Simon Lindley has become quite the celebrity around his suburb in northern Wollongong, often being recognised on the street as "the cycle guy".
Mr Lindley's love for bikes has led him to spread the love to dozens of people across the Illawarra by giving away bicycles for free, and it makes him feel "fabulous".
"It's wonderful, we're recycling," he told the Illawarra Mercury with much enthusiasm.
"You're giving somebody something they don't already have or can't afford, which is amazing."
Like many people, Mr Lindley had been struck hard by the COVID-19 pandemic.
After 18 years working for QANTAS, the maintenance engineer took redundancy. The A380's he was accustomed to fixing were grounded - and still are - so he found a new love to tinker with.
"It was certainly a very anxious time," Mr Lindley said of the early months of the pandemic.
"I was cycling between the days of 'OK, I need to further my training on aircraft to ensure I keep my job' to 'no, we're not going to fly international for a long time'."
When the national carrier eventually offered up a redundancy, he decided to take it.
In his early 20's, Mr Lindley used to manage a cycle store in Adelaide where his knowledge of pedals, gears and hydraulics grew considerably. Now with a lot of downtime and many mountain bike trails to ride, the avid rider began toying with his own wheels.
But it was a friend who had to return to their home in the Netherlands without her bicycle which sparked his free bike movement.
"I fixed it up and gave it away and the people who took it, they gave me three kids bikes in return," he said.
"The bike thing has just happened by itself; I already had the previous skill and I enjoyed doing it. We were all locked in our homes almost, and ... it really just flourished."
More weathered bikes began getting a new lease on life and handed over to more smiling faces, bringing sunshine where clouds had shone darkness.
The future's great, my life has changed enormously, and I'm still giving away bikes ... and it keeps the waste out of the ground.Simon Lindley
What started as a couple of bikes being fixed in a downstairs room of the double-storey home Mr Lindley shares with his wife Anita, now sees wheels and parts populating many corners of the house - including a bathroom.
"My wife and I both agreed we've got to get a bigger garage, a workshop garage," Mr Lindley laughed.
Word began getting out there was a cycle guy in town helping out those less fortunate, sparking more generosity from the community.
"We'll go get the mail one day and there's $20 in the mail box and you don't even know who left it, or there'll be a card with a 'thankyou so much' with $20 in there to help pay for more," Mr Lindley said.
Donations of bicycles also began flooding in - especially children's bikes as they become outdated quickly with growing bodies.
"If someone gives me a really nice bike with a bit of value, I'll try and sell it really cheap, just to pay for tyres and parts and things like that," Mr Lindley said.
Since April last year, the cycle enthusiast has given away around one bike per week, though there was a "blitz campaign" at Christmas with a bike a day given away.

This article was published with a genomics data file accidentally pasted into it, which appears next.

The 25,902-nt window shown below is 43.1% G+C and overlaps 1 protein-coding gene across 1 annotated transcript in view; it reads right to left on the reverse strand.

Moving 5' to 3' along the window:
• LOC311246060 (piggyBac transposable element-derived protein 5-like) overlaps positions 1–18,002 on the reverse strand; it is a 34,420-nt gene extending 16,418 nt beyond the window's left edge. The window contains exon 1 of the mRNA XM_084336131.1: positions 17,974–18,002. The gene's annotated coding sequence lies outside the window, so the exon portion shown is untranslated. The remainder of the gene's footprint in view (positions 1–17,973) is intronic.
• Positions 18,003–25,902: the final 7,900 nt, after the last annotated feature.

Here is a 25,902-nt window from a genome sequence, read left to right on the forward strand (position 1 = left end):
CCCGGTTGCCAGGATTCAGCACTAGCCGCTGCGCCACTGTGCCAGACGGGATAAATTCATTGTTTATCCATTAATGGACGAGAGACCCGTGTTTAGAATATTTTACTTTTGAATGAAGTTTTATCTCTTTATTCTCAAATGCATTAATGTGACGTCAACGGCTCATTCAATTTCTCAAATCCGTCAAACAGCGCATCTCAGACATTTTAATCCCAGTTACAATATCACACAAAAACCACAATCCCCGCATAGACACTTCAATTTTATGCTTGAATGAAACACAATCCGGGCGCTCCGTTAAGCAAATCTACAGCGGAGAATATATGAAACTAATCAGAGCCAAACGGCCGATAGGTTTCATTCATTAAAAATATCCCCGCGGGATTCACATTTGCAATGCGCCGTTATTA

With long wait-lists at cycle stores, people have also been seeking out "Si the cycle man" for his mobile bike repair service to get their wheels back on track.
Since COVID-19 forced the nation into lockdown and changed the way we live, Mr Lindley said it's also prompted an "explosion" of people wanting to get on a bike.
Mountain bikes, road bikes, motorised "e-bikes" and children of all ages are pumping pedal power.
"E-bikes are changing the way people ride bikes enormously," Mr Lindley said.
"The older generation reach an age where hills are really troublesome ... and you see a lot of younger people going on e-bikes in the escarpment so they can get to the top of the hill quicker.
"A lot of the systems that the e-bikes have we use on aircraft, they're very similar systems. And the new battery technology, that's all been part of my hobby as well."
South Coast NSW is gaining a reputation as a home for two-wheelers, while in 2020 Wollongong City Council expressed their 10-year vision to have cycling as a preferred mode of transport.
There are many unofficial mountain bike trails through the Illawarra escarpment amidst a push to create official trails under the Illawarra Escarpment Mountain Bike Strategy.
The coast is also home to cycling events like the MS Sydney to Gong Ride, the L'Etape 136km amateur cycling event (in March), and the Union Cycliste Internationale (UCI) Road World Championships (in September).
L'Étape Australia replicates a mountainous stage of the Tour de France and is "not an easy ride, but it is a ride you will be able and proud to complete if you train for it," according to the event's website.
The 2021 route starts from Kiama and will travel through the South Coast, the Shoalhaven and the Southern Highlands. The distance is 136km and the elevation 2,770m. The event also hosts The Ride, a shorter version of The Race with only one climb.
Meantime, the UCI awarded Wollongong with the title of "Bike City" - the only southern Hemisphere city to receive the honour - for "investing and developing community cycling and related infrastructure and programs".
This recognition puts Wollongong alongside other international Bike Cities like Paris, Vancouver and Copenhagen, and out ahead of any other city in Australia or even the southern hemisphere, as the only place here to earn the title.
"The future's great, my life has changed enormously, and I'm still giving away bikes ... and it keeps the waste out of the ground," Mr Lindley said.
"The upside of COVID is how strong our community has become."
If you know of someone in need of a bike, contact Woonona's cycle man via www.facebook.com/SiCyclesRepairs